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Detroit lessons for South Australia

By Malcolm King - posted Wednesday, 14 August 2013


As Groucho Marx said 'It isn't so much that hard times are coming; the change observed is mostly soft times going."

Marx was wrong. In South Australia the hard times are here. We won't be able to sit back in three years time and quaff Barossa Valley wines and pat ourselves on the back and say 'thank God that's over'.

This is globalization at work as manufacturing markets in Asia undercut local producers on price. The fact is that over the last 60 years, South Australia has failed to diversify its economy and hunt for new export markets - although Coopers and Haighs chocolates did.

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How seriously are politicians taking the state's problems? We recently had three state politicians David Ridgway, Russell Wortley and Mark Parnell, spend the night near a windfarm in the state's north. They were seeing how noisy wind farms were. It was a ridiculous media stunt, which South Australia is becoming known for.

Detroit, America's fourth largest city, filed for bankruptcy with debts of $20 billion last month. It was the home of America's automotive industry and in 1950 had a population of 1.8 million people. It now has 700,000 people as well as thousands of abandoned buildings and properties for rent.

Detroit's situation - like Adelaide's - is dire because it is not limited to a single event or one failed financial deal. Detroit's plight was caused by numerous factors including a shrinking tax base, falling population, overwhelming health care and pension costs and borrowing to pay off debt. The interest on the debt compounded and then took off like a rocket.

Like many industrial cities, Detroit has been hit by the loss of manufacturing jobs-in this case in auto and supporting industries-that has left whole communities devastated. The Detroit metropolitan area alone has lost 150,000 jobs since 2000, affecting both the inner city and the surrounding suburban areas.

ABS data released last month show that SA job vacancies have dropped by a whopping 42 per cent in the last 12 months, the worst fall of all the states. According to ANZ job ads data, the number of weekly SA newspaper job ads has fallen by 26 per cent over the same period.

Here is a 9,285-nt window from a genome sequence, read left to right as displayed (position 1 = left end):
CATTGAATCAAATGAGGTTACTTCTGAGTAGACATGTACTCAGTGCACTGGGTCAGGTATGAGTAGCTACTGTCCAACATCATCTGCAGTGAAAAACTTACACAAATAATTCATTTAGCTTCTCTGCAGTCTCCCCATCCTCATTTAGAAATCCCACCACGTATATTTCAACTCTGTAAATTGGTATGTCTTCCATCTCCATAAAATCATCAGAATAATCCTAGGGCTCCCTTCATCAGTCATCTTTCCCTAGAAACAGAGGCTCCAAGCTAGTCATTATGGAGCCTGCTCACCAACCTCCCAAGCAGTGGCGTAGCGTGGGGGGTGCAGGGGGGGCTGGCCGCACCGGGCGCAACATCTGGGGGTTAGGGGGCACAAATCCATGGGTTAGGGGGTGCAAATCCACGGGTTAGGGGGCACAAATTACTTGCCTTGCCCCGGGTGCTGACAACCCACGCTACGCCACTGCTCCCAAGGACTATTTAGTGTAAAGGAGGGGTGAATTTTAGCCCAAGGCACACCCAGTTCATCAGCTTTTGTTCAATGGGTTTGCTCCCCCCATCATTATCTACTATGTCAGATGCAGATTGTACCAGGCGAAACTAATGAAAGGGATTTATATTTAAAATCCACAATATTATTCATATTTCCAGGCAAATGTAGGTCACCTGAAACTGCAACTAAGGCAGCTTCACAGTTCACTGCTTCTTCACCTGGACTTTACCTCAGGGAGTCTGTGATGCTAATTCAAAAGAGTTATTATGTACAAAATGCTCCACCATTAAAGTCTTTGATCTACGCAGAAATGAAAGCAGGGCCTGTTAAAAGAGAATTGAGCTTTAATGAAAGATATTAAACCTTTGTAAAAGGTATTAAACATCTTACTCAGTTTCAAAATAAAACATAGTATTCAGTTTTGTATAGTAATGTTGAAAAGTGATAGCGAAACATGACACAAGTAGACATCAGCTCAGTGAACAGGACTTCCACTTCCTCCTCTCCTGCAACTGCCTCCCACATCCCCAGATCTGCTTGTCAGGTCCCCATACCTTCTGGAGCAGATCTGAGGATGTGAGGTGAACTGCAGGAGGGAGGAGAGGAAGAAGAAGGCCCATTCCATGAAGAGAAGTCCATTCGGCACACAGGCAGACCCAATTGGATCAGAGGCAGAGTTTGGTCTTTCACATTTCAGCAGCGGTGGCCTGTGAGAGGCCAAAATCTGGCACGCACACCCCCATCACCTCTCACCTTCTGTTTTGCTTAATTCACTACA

The official unemployment rate is 7.1 per cent although the real unemployment rate combined with the under employment is closer to 12 per cent, and much higher in regional areas and the northern suburbs. Youth unemployment in areas north of Adelaide is over 40 percent.

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South Australiamakes up 6.2 per cent of the national economy, down from 7 per cent in 2003-04 and the trend is south. Deloitte forecasts a decline in the state's share of national output in the next five years down to 5.8 per cent. The state carries $14 billion of debt. The deficit is a record $1.2 billion and the interest on that debt is forecast to reach $800 million.

South Australia's population growth on revised figures is about 15,600 people per year. Keep in mind that as the state's 440,000 Boomers hit there 70s and move to retirement, job vacancies will rise but it is unknown as yet, what sort of jobs will be available in 2020.

Census data collated by the University of Adelaide demographer Professor Graeme Hugo and as reported in The Advertiser, shows 59,222 people left the state between 2006 and 2011 - 9000 more than who came to SA over the same period. South Australia is losing brains, skills and brawn.

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About the Author

Malcolm King works in generational workforce change. He was an associate director at DEEWR Labour Market Strategy in Canberra and the senior communications strategist at Carnegie Mellon University. He also runs a professional writing business called Republic.

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